Part of the Story of the Karl Marsters
The opening day for Pleasant Paddling was my birthday, the auspicious 30th year, and a day that turned out to be one of my more memorable days in Lunenburg, Nova Scotia and it didn’t directly relate to sea kayaking. That was that day that I, Karl Marsters, became aware that another by that name had made a long voyage to look over my new venture.
That first day was spent promoting the business to tourist and to other businesses in and around Lunenburg. My family and some friends were with there to help set up the office . We were offering half price rentals for the day. We were making local businesses aware of the fact there was a sea kayaking company offering rentals and guided tours in Lunenburg Harbour and the islands around Blue Rocks.
Pleasant Paddling’s office is a converted Ben’s Bakery truck that is set up as an office. It is a vehicle that has been to Mexico, British Colombia and back. It is an interesting vehicle to say the least and goes by the name Benny due to it’s Ben’s Bakery history. As an office, Benny is parked on the old Railway Wharf right beside The Dory Shop at the end of Bluenose Dr. on the waterfront in Lunenburg.
I had been looking forward to speaking with someone from the Dory Shop as we were essentially neighbors and they had some dories, skiffs and various other water craft on their property that looked interesting to the boat lover in me. It was well into the afternoon when I spotted someone who was walking the grounds of the Dory Shop that had the air of authority. A man was strolling there who looked like the master of the domain. I wasted no time in approaching him.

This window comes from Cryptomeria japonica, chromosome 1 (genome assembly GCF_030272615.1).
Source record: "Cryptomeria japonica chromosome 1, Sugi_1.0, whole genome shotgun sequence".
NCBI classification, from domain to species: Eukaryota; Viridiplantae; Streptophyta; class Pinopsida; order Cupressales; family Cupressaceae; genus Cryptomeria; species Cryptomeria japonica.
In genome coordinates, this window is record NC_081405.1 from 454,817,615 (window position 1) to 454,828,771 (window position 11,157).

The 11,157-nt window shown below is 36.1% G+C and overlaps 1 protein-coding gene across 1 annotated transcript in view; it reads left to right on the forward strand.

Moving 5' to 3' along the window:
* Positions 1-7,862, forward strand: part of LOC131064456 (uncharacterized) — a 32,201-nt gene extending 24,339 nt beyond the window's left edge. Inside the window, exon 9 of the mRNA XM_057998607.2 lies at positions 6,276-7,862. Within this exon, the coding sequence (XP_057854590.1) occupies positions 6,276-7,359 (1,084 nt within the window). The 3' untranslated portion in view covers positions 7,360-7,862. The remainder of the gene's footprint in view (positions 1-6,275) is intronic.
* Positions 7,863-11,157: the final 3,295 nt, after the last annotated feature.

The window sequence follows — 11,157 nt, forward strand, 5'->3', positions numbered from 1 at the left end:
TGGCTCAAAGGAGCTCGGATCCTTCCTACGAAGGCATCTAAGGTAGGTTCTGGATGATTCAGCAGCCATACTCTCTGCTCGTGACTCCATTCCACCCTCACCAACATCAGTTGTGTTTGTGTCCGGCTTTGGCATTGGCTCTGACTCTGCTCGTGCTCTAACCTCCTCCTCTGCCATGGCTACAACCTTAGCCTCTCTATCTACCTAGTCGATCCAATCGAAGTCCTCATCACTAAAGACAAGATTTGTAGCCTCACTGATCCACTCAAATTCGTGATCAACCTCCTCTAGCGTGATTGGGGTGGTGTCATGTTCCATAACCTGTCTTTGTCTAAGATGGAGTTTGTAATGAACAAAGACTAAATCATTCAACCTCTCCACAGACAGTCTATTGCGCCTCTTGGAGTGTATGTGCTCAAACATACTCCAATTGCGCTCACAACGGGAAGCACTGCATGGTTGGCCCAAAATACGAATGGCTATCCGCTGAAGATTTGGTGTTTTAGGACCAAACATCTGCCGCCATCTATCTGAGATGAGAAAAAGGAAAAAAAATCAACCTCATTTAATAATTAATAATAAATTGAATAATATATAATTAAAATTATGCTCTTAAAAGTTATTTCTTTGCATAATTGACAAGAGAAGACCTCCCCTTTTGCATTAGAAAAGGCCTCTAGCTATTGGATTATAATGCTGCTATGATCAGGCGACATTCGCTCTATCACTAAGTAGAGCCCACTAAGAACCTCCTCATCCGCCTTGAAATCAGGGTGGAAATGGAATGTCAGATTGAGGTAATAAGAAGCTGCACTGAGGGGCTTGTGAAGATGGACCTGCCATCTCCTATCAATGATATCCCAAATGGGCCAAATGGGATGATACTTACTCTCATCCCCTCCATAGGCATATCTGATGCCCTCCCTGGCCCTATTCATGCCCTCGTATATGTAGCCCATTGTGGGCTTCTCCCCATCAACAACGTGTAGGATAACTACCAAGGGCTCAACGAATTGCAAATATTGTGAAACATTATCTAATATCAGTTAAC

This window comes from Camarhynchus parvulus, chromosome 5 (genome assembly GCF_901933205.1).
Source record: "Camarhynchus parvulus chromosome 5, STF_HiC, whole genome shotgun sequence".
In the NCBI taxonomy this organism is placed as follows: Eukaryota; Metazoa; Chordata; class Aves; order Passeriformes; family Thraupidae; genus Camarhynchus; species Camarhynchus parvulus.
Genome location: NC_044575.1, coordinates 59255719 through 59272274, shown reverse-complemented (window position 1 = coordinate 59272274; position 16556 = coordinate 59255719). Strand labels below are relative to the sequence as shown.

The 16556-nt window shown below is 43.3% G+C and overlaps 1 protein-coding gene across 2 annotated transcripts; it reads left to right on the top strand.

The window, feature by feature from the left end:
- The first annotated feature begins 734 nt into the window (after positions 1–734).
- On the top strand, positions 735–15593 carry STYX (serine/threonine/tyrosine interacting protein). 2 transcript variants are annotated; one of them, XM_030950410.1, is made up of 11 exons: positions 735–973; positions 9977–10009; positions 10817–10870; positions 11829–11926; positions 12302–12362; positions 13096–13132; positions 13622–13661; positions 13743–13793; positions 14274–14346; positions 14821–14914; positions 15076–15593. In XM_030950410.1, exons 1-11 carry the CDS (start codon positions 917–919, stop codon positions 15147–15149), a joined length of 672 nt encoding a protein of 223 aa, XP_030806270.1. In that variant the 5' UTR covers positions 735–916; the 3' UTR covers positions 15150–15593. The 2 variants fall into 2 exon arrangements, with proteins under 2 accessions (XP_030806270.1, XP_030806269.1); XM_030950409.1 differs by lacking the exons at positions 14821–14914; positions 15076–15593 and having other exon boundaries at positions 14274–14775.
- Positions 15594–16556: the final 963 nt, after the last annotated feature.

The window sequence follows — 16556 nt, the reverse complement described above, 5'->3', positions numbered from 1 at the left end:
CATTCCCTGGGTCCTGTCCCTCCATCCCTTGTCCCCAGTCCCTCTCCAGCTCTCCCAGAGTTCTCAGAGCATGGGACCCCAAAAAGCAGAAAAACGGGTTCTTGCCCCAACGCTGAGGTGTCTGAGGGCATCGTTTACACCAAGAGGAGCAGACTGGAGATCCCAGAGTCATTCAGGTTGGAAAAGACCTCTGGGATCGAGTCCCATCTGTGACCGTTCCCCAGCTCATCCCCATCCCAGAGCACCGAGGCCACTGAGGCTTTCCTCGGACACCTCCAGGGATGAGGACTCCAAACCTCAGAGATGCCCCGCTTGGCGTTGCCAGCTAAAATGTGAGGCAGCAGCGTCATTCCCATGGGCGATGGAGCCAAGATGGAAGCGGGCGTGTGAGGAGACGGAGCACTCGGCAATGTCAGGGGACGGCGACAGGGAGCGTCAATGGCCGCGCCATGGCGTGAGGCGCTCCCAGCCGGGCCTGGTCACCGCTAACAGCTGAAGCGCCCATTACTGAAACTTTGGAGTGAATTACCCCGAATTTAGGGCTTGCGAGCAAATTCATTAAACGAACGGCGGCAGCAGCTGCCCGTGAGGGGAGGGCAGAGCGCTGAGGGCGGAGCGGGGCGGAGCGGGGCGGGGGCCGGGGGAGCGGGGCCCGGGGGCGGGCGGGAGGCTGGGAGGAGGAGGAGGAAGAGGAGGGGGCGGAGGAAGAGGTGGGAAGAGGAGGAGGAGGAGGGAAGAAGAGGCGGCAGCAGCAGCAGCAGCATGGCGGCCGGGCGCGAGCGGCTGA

I didn’t know it at the time but I was striding toward Dan Moreland, the captain and owner of the Picton Castle which also made him the owner of the Dory Shop. The Picton Castle is a tall ship that sails out of Lunenburg. It acts as a training and trading vessel that has made many circumnavigations of our world. Mr. Moreland has been training sailors for the dangers of blue water sailing for years and is not a man known to mince words. I approached him ignorant of all this with a smile on my face not knowing this would be one of my more noteworthy encounters.
My hand was outstretched as I neared him, I was ready to speak about the my new sea kayaking company. I started with “Hi, Karl Marsters”. My hand hung out there. The man looked at me like I had two heads. “Is that your name?” He replied. This took me a little aback as that is not the response I was used to after greeting someone. So, I tried again. “Yes, my name is Karl Marsters”. He still looked at me like I had offended his sensibilities but he shook my hand as he pointed over to a small boat that was upside down beside us. “That is the Karl Marsters” he said.
He was pointing at a 16ft white fishing boat with a shallow keel. The aft of the boat was facing toward us and faded words were visible. It read-
Palmerston Island, South Pacific.